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You Be the Change — an Open Letter to Teenagers

You Be the Change — an Open Letter to Teenagers

You did it! Your voice was heard in a huge way through the #Enough National School Walkouts and March For Our Lives rally in DC and other cities including NYC, Boston, Chicago and LA. Thousands of you protested against gun violence in schools and honored those killed by a lone gunman at Majory Stoneman Douglas High School in Parkland, Florida on Valentine's Day.

Now it's time for you to take it to the next level and get to the root of the school violence. The culture on your campus of meanness, bullying (physical, emotional & cyber), anger, violence and disconnection needs to change. The transformation starts with you. Don't wait on politicians and other adults to try to change things. You have the power to be the change now.

There's timeless wisdom that's found in something called the "Golden Rule." It's simple but powerful: "treat others the way you want to be treated." Imagine the huge difference in schools — and in our world — this could make if we'd all just practice it.

Be a contagious example of this to others at school, home and in your community. With the "Golden Rule" as a foundation, there are additional practical things you and your friends can do to change the culture of your school.

Be aware of lonely people on campus who are falling through the 'cracks' socially. Be kind and considerate to the outcasts; kids that may be different then you. Outward violence often begins with inner loneliness. Reach out. Let them know they matter and that you care.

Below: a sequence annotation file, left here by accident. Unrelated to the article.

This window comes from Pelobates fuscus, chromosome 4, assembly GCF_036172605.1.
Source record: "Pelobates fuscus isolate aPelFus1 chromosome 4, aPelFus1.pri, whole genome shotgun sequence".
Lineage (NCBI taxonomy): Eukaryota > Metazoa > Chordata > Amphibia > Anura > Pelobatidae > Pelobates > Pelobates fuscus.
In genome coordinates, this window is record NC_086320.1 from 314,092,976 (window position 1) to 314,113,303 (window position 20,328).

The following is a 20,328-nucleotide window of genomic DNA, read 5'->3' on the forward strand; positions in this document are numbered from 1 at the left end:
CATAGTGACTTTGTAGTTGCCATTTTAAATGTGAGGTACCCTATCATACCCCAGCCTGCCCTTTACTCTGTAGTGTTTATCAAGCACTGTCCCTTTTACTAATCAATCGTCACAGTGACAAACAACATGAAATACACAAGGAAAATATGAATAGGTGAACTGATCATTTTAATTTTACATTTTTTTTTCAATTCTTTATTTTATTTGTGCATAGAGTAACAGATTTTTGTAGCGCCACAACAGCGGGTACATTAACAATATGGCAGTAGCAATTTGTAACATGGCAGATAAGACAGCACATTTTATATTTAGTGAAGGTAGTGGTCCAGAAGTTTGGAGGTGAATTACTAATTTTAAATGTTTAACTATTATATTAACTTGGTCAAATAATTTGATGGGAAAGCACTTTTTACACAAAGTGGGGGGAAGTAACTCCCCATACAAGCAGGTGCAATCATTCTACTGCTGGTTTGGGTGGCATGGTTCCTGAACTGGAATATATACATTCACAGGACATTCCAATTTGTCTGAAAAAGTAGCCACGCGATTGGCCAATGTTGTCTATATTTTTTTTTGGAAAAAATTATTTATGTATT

Help identify and find treatment for mental illness. Do the same for those with serious anger problems that need to get it under control. Angry people hurt others. Violence begins with disconnection.

Look for those who seem stressed out and overwhelmed by school, family issues or natural disasters. You don't have to say much. Listen, be empathetic and offer support.

Kate called our radio show to tell us how she beat bullying. Her advice was simple: "Talk to people outside of school. I like to think of it as wearing armor. And if you don't have people around you who are loving you and telling you good things, your armor is going to be weak and everything can penetrate it. But if you're surrounding yourself in love, that armor becomes 10 times harder."

Come together in respect for other students, teachers, coaches and government leaders. You may not agree with them; their policies or even like them as people. But we need to treat others with respect. It begins when we learn to respect ourselves.

Serve others rather than push self-entitlement. Put the needs of others first — ahead of yours. You'd be surprised what a difference you can make.

At the core of every major movement in history have been teenagers. Now it's your chance to turn your passion into action; take the risk and make history by changing the culture of your school. It won't be easy. But you can do it.

I'm one of many who believe in you and stand ready to empower you to be the change and start a movement (#changemycampus) to create a culture of kindness, respect and encouragement on your campus.

Steve Russo is an author, radio/TV host, drummer and communicator who has spoken in 35 states and 29 countries. He is a frequent speaker on middle school and high school campuses with his Choices assembly program. Steve holds a bachelor's and a master's degree from Biola University and is a graduate of the Arrow Leadership Program.

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